Photographic positive, studio portrait, hand-tinted, ambrotype of Mary Hyde (Mrs Simeon Lord), collodion / paint / glass / wood / paper / metal / velvet, photographer unknown, 1854-1865
This beautiful hand-tinted ambrotype is a portrait of Mary Hyde and is a part of the 'Simeon Lord- Mary Hyde' collection of early colonial artefacts. Simeon Lord was a convict who went on to earn his freedom and become one of Sydney's pre-eminent businessmen. Mary Hyde was his wife but marriage to this important figure in Sydney's history was not Mary's sole claim to fame, as her life was equally remarkable, particularly given the restriction upon women in this period. She was born Mary Hyde, in England in 1779, and at the age of 17 was convicted of stealing clothing and was transported to Sydney in 1798, two years later.
Like the other 95 female convicts on the Brittania II, Mary was auctioned to be a servant, wife or hut-keeper for the males of the colony. In 1798 she met and started a relationship with a ship's officer, John Black, and gave birth to two of his children. She raised both children almost exclusively by herself as her husband was away for long periods before he eventually died on a voyage back from India, in 1802. His death was not officially acknowledged until 1804 and Mary continued on in the house and shop on the land leased in Black's name.
Sometime around 1805 Mary started a new relationship with Simeon Lord, an ex-convict and former business associate of John Black. Lord became step-father to Mary's two children and Mary became mother to a young girl Lord had adopted. In 1806 Mary bore the first of 10 children to Lord and together they earned enough to be counted among the richest in the colony. In 1814 their partnership became legal when Mary and Simeon were married at St Phillip's Church in Sydney. In the 1820s the family moved to 'Banks House' in the Sydney suburb of Botany near the site of their woollen factory.
In 1840 Simeon Lord died and under the terms of the will Mary, a woman, was made executor of the estate making Mary one of the wealthiest women in the colony. She continued to manage Lord's affairs after his death and employed many people in the Botany factory before it was closed by the flooding of her land as a part of the Sydney Water Board's development of the area. Mary took them to court to get compensation and four years later won the case and was eventually awarded over £15,000, a sum measured in the millions by today's standards.
Mary died in December 1864, leaving her estate to all her children in an attempt to ensure the daughters were treated equally and could manage their inheritance in their own right. Unfortunately this was not possible in the eyes of the law and the money passed into the hands of male heirs and husbands.
Geoff Barker, Curatorial, September 2009
Mary Hyde, http://en.wikipedia.org/wiki/Mary_Hyde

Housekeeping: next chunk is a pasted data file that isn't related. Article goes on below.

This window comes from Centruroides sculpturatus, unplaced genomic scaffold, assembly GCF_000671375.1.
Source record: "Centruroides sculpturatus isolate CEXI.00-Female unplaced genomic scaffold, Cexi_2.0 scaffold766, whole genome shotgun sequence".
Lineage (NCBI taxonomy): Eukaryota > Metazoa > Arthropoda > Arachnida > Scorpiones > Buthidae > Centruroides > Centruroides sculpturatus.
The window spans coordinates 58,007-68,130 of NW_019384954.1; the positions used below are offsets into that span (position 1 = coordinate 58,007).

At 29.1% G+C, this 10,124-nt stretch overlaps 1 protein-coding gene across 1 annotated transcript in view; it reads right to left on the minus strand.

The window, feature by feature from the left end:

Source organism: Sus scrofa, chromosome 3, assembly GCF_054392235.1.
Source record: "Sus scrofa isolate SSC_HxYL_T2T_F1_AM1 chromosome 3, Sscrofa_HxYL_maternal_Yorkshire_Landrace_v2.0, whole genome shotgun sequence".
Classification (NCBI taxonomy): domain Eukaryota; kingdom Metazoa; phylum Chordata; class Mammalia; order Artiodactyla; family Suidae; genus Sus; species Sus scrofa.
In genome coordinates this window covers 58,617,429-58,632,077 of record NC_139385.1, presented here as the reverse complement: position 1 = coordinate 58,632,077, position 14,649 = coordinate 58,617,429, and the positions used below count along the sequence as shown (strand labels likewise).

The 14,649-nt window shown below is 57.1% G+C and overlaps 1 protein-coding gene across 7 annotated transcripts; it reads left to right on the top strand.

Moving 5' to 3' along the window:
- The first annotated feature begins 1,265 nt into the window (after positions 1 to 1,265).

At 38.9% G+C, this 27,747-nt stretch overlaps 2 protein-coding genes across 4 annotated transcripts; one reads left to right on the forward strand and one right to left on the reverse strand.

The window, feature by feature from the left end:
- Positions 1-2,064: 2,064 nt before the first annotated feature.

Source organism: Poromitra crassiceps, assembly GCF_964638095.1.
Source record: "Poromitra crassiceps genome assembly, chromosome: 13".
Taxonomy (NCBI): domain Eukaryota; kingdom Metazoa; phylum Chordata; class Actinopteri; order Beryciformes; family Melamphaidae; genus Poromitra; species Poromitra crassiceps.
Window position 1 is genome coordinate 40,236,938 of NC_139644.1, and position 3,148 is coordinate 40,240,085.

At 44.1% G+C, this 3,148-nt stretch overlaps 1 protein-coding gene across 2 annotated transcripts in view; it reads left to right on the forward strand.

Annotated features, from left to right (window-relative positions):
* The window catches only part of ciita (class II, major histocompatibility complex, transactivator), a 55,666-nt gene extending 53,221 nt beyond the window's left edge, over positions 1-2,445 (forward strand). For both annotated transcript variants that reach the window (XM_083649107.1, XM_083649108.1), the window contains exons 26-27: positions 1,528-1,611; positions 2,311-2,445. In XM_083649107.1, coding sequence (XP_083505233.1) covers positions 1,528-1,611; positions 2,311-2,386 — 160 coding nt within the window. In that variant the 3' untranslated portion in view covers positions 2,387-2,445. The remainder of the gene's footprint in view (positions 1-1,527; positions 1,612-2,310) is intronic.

D. R. Hainsworth, 'Lord, Simeon (1771 - 1840)', Australian Dictionary of Biography, Volume 2, Melbourne University Press, 1967, pp 128-31, http://adbonline.anu.edu.au/biogs/A020114b.htm
In 1851 Frederick Scott Archer announced the discovery of a new photographic process that could adhere to glass. This was a major breakthrough in the story of photography for the process made clear highly detailed negatives form which multiple copies could be made.
The general public had become used to their photographic portraits being taken using a daguerreotype process which were displayed in a small glass fronted case. To compete with this trade a special kind of collodion process, known as the ambrotype was introduced. This was essentially the same as other collodion negatives except that once the exposure had been taken the emulsion on the glass was bleached to whiten it. When this bleached negative was placed in a case against a black background it formed a positive image which bore a remarkable resemblance to the daguerreotype except it had the added advantage of not being highly reflective.
Australia followed rather than set photographic trends but in the 1850s, the massive boom caused by the discovery of gold ensured it was very quick to take up new processes like the ambrotype. Over the 1850s the ambrotype replaced the daguerreotype as the preferred method of taking portraits but even in the late 1850s daguerreotypes were still being made for more conservative customers.
Geoff Barker, Curatorial, September 2009
J. Cato, The Story of the Camera in Australia, Third Edition, Institute of Australian Photography, Hong Kong, 1979
Michel Frizot, A New History of Photography, Amilcare Pizzi, Milan, 1998
Helmut and Alison Gernsheim, A Concise History of Photography, Thames and Hudson, Germany, 1965
A. Davies and P. Stanbury, 1985, The Mechanical Eye in Australia, Oxford University Press, Melbourne
The subject of the ambrotype, Mary Hyde was baptised on 19 February 1779 at Halesowen, Worcestershire. She married Simeon Lord after the birth of their fifth child at St Phillip's Church, Sydney on 27 October 1814.